Do You Run From Your Kid Or Bring Her Along?

I slept on the couch on Saturday night. No marital spat – I was playing golf super early on Sunday, and I didn’t want to wake my wife up.

My alarm rang and I got ready. But then I heard something terrifying: my youngest daughter was up – at 6:35am!

She toddled out, sweet and sleepy. “What are you doing Dad?”

It was like I’d been caught committing a crime. “Getting ready for golf.”

I’d struck a deal with the pro shop guys, so they put me out first at 7:25am. I fly around in two hours, finishing, usually, before any of my children are awake. Not this day.

“I’ll go golfing with you, Daddy,” she said.

Normally this was something I loved to hear. But she’s 7 and her attention span matches her age. I’d planned this round weeks ago – me, golf on an empty course, two hours of alone time.

And here was my daughter, wanting to go with me. And there in the other room was my wife, asleep and in need of rest.

What were the chances I could sneak out? Give my daughter yogurt and a waffle, her iPad and pretend like I didn’t know she was up when I left???

The word ‘conundrum’ was created for a moment like this. I’ve put myself out there as the Leadiest Lead Dad in America, founder of The Company of Dads, a guy who’s rallying men around being more vocal fathers at home and at work and partnering with companies to show them why this is a bottom-line benefit.

But I also like a little bit of alone time. And I’m obsessive about golf.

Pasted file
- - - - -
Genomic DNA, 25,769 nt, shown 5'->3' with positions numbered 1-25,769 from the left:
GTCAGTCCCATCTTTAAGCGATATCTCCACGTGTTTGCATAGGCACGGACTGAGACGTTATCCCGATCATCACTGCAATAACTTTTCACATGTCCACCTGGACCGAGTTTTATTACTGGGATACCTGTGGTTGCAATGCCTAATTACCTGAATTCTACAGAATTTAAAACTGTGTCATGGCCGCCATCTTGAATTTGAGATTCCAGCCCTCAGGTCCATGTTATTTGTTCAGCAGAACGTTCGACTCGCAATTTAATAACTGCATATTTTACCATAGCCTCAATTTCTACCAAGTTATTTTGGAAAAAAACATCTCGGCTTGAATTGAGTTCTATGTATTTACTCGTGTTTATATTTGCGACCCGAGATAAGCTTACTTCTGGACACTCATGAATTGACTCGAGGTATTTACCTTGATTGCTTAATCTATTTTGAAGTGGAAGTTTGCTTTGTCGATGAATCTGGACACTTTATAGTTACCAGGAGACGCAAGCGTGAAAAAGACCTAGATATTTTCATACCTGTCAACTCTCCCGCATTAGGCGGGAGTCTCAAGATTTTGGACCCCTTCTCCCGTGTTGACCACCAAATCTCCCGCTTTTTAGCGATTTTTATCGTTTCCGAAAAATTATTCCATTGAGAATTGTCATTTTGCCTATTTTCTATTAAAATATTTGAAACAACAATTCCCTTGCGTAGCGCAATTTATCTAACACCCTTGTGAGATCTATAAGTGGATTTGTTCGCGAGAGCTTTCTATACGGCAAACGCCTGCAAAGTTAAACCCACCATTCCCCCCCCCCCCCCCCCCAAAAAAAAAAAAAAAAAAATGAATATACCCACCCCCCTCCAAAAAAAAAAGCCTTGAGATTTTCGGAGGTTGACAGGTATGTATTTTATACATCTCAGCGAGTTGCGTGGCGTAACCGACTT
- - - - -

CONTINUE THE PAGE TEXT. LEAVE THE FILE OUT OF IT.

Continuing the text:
“Get dressed and we’ll go,” I said.

I packed a duffle with books, coloring supplies, squeezy yogurts, water and sunscreen.

Maybe we’d make it 9 holes, I thought. Maybe my wife would be up when we passed the condo on 10 and I could drop our daughter off, keep going, score some good husband points, get some alone time in the end?

Here’s what actually happened: I played and she played. There was a lot of coloring and tick-tack-toe. Anticipating the snack cart was big. It delivered things like cheese and crackers and Gatorade that I’d never give my daughter at 8am – unless we were on a golf course.

On the back nine, she began shooting golf videos. Her sign-off: “Check me out on Tik Tok, YouTube and SnapChat, Byeeeee!” (No, my 7-year-old is not on social media.)

It was an amazing two hours. She never asked to go in. I never worried about what I was shooting. She drove the cart – Florida, as she says, is ‘lawless,’ so what’s a little underage golf cart driving? And we talked – a lot.

At the end she drove the cart back to the condo, bouncing through people’s yards and arriving to the bemusement of her sisters.

“Astie, you’re off-roading in the golf cart.”

“Florida – lawless,” she replied.

As she was driving back to the course, she said, “Dad, I like early morning golf with you. Can we do it again tomorrow?”